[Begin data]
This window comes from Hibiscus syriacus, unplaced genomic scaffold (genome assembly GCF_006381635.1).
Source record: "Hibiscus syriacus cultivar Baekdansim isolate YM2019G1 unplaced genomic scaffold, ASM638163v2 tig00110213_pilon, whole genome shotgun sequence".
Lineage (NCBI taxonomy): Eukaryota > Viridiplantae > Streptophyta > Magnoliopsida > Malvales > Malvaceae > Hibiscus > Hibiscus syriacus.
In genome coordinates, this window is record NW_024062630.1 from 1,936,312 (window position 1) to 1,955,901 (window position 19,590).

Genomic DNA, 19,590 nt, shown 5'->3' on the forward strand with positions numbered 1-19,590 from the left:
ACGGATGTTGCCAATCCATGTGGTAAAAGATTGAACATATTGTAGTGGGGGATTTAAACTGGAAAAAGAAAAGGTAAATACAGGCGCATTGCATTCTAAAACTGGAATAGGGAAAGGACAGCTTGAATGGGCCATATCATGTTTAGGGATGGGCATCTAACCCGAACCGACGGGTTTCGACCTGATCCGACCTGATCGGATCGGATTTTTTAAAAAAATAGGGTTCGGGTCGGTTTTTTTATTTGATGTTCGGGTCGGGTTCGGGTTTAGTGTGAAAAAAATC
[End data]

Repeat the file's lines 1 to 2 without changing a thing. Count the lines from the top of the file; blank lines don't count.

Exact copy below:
This window comes from Hibiscus syriacus, unplaced genomic scaffold (genome assembly GCF_006381635.1).
Source record: "Hibiscus syriacus cultivar Baekdansim isolate YM2019G1 unplaced genomic scaffold, ASM638163v2 tig00110213_pilon, whole genome shotgun sequence".